It’s only rock ‘n’ roll, but The Rolling Stones like it

By Gillian G. Gaar

There have been a lot of ups and downs over the course of The Rolling Stones’ five decades-long-plus career. Here are a few of the highlights.

1. A fateful (re-)meeting
Michael Jagger and Keith Richards first met at elementary school. By October 1961, they hadn’t seen each other in years, but Jagger caught Richards’ attention when both were on the same train going into London and Richards spied the records under Jagger’s arm: Chuck Berry’s “Rockin’ at the Hops” and “The Best of Muddy Waters.” “It was, always, all about records,” Richards said. “They were precious things.” Richards soon begins playing with Jagger’s group, Little Boy Blue and the Blue Boys.

2. Another Stone emerges
On April 7, 1962, while attending a Blues Incorporated gig at the Ealing Club, Jagger and Richards are dazzled by the duo that performs during the break, Elmo & Paul. “Elmo” is guitarist Brian Jones. “He played ‘Dust My Broom,’ and it was electrifying,” Richards recalled. By May, they begin rehearsing with him.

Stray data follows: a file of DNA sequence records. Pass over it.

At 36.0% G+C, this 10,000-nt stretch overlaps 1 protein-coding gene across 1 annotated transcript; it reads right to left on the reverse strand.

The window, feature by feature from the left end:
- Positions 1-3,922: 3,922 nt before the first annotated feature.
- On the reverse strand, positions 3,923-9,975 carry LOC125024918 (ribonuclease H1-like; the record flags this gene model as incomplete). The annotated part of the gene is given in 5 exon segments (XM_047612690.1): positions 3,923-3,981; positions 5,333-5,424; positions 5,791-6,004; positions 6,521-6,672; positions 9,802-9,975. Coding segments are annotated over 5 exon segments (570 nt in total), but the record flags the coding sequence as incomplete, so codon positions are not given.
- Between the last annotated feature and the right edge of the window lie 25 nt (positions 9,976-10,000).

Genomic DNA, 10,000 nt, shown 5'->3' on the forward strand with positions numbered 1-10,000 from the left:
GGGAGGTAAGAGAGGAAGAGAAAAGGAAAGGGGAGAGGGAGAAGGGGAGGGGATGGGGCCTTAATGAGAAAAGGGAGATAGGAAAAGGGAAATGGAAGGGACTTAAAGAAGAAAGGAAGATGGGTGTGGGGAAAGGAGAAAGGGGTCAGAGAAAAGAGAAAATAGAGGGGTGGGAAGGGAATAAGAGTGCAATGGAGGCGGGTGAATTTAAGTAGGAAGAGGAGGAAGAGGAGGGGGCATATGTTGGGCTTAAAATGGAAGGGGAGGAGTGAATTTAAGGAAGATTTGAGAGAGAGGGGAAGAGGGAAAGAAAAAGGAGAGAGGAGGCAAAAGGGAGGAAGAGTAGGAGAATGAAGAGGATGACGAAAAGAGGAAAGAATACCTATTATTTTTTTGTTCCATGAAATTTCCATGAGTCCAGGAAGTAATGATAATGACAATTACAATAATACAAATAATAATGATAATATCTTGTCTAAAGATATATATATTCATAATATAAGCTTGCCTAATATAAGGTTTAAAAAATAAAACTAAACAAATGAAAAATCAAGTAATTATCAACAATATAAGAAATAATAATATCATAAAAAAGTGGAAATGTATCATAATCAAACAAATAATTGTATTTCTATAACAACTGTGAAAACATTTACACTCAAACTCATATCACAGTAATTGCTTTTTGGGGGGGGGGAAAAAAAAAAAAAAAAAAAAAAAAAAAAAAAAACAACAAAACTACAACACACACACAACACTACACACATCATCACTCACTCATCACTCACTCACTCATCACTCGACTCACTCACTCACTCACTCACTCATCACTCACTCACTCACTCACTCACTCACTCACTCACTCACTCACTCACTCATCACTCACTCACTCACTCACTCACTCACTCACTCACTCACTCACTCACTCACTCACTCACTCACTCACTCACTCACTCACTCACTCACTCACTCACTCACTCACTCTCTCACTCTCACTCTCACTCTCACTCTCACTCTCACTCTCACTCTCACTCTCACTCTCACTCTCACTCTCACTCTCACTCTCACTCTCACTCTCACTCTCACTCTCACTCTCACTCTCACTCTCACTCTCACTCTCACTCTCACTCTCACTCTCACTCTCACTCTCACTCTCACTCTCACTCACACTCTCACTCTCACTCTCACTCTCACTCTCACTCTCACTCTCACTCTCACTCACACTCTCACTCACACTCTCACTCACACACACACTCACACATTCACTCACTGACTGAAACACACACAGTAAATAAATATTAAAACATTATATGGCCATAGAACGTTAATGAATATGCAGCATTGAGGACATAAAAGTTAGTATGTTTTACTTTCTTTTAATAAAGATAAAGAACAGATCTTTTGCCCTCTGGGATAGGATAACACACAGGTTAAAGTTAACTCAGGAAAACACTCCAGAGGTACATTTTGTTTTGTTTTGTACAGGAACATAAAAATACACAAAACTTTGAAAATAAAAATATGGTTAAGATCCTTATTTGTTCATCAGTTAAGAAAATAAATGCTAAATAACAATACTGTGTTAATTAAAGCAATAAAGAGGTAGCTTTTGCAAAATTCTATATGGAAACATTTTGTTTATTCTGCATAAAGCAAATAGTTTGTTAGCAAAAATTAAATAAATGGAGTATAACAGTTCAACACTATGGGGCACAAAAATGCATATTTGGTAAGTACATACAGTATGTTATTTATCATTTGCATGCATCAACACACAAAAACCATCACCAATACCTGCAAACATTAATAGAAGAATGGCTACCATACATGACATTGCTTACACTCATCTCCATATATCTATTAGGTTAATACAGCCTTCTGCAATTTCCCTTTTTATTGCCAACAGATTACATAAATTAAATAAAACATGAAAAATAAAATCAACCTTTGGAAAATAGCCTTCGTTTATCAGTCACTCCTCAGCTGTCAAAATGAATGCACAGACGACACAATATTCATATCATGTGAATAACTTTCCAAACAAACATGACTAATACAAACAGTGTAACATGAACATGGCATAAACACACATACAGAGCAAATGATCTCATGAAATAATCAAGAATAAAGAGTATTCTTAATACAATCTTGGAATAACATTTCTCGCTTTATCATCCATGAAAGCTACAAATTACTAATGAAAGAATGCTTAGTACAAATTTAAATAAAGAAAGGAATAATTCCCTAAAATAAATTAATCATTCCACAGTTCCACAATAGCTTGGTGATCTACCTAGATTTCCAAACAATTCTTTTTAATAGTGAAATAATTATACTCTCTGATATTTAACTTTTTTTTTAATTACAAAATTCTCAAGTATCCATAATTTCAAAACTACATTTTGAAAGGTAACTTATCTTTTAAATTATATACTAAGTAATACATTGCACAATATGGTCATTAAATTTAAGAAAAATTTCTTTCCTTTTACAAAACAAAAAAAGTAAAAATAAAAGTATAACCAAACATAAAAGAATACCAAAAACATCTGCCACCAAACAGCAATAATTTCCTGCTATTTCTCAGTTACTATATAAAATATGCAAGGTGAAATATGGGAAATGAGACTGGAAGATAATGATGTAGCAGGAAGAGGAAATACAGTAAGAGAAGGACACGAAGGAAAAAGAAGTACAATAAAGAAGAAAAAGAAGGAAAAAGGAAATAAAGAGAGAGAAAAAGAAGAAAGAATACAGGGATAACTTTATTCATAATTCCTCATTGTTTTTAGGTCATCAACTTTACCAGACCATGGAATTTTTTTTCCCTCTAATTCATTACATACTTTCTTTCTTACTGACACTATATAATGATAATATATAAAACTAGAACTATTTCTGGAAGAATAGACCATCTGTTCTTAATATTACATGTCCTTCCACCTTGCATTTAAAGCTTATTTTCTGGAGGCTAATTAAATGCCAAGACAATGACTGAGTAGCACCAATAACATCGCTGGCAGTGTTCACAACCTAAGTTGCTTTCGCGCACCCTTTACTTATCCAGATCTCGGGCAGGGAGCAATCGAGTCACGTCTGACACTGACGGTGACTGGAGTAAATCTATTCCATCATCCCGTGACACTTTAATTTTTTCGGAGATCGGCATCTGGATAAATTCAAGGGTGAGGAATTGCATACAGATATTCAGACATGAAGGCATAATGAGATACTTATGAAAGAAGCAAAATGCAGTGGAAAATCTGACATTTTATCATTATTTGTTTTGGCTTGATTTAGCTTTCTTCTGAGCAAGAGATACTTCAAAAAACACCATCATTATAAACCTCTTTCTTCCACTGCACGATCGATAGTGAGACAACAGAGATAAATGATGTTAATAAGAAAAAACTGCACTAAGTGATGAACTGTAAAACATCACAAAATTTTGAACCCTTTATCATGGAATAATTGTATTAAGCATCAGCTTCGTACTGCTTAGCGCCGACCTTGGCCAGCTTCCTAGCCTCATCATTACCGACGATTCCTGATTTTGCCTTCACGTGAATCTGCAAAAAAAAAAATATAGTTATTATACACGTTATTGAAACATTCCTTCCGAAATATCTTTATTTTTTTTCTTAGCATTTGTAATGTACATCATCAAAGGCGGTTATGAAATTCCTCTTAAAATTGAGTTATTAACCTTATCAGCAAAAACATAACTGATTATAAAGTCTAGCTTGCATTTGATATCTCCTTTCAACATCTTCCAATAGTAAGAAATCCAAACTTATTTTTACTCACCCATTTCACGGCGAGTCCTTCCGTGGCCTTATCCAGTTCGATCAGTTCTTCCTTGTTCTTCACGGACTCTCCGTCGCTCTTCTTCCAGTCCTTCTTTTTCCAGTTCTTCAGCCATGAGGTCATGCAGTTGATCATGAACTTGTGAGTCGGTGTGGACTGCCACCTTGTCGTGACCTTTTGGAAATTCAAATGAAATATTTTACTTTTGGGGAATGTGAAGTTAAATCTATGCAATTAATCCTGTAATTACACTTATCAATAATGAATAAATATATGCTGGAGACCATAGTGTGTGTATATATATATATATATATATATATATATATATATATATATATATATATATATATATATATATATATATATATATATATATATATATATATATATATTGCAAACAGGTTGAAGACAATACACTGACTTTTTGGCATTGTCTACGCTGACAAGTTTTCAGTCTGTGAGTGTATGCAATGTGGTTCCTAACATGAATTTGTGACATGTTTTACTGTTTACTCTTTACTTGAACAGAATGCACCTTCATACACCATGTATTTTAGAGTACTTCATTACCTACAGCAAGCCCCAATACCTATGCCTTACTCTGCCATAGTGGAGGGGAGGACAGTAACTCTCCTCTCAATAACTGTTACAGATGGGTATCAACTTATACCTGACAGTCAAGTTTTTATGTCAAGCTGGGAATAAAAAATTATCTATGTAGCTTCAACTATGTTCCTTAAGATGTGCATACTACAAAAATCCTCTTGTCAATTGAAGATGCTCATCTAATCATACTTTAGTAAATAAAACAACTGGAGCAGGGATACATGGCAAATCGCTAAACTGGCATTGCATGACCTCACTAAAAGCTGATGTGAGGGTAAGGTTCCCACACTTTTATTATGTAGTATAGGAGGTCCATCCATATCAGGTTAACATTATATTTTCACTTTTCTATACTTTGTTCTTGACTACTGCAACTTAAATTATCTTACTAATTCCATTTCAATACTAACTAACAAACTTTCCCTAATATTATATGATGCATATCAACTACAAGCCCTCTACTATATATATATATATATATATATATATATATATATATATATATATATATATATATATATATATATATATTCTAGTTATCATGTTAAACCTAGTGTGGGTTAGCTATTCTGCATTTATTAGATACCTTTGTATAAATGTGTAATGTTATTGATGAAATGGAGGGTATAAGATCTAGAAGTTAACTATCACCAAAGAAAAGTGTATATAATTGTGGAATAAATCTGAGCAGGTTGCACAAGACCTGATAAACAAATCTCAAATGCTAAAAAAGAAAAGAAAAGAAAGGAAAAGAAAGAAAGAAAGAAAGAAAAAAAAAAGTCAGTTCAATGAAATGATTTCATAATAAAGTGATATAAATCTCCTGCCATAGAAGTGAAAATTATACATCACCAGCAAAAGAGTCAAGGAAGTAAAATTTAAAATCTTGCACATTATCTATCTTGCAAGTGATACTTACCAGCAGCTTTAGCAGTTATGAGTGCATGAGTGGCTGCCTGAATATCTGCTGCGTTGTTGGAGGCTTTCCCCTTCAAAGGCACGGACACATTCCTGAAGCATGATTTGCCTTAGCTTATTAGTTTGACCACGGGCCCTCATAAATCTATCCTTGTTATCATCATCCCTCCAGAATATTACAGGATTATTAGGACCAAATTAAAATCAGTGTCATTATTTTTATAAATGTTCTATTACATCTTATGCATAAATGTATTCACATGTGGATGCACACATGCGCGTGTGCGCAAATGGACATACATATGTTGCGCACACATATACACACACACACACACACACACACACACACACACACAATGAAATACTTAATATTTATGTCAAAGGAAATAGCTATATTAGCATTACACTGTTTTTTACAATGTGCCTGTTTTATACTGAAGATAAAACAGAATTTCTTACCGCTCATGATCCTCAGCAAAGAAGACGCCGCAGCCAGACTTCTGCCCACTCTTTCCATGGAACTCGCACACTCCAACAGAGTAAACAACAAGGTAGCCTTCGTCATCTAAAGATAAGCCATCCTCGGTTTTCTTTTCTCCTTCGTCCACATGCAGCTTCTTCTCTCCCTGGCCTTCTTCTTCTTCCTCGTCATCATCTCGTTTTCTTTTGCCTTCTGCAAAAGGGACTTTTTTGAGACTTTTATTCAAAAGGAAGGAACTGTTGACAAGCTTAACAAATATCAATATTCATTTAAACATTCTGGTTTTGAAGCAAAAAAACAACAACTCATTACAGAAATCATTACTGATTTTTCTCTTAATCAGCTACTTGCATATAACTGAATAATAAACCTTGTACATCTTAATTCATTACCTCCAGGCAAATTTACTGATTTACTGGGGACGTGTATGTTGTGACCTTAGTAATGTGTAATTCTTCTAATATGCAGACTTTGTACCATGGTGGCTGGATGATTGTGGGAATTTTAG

3. The first show
The Rolling Stones perform in public for the first time at London’s Marquee club on July 12, 1962, with Jagger on vocals, Richards and Jones on guitar, Dick Taylor on bass, Ian Stewart on piano and Mick Avory on drums. The set list includes “Dust My Broom,” “Doing the Crawdaddy, and “Got My Mojo Working.”

Rolling Stones early publicity photo

Decked out in matching outfits and big smiles, this publicity photo showcases The Rolling Stones in their early days. Photo courtesy Heritage Auction Galleries.

4. The final drummer
The latter half of ’62 sees the band’s lineup in constant flux. By December, Bill Wyman joins on bass. Finally, Charlie Watts, whom the group has been pursuing for some time, becomes the drummer; his first show with the band is Jan. 14, 1963, at London’s Flamingo Jazz club. “For me, it was just another job offer, to be honest,” Watts said. “I was in three bands already when I joined The Rolling Stones.”

5. Getting a management team
Andrew Loog Oldham, most recently working for Brian Epstein, sees The Rolling Stones on April 28, 1963, at the band’s regular Sunday night session at the Crawdaddy Club, held at the Station Hotel in Richmond. Oldham had been looking for a project of his own, and eight days later, he and his partner, Eric Easton, sign a management contract with the band. Oldham’s brash style and flair for publicity will do much to enhance the band’s image. One of his first moves is to eject Ian Stewart from the group for looking “too normal,” though Stewart nonetheless continues to work for the Stones until his death.

6. A Beatle seals the deal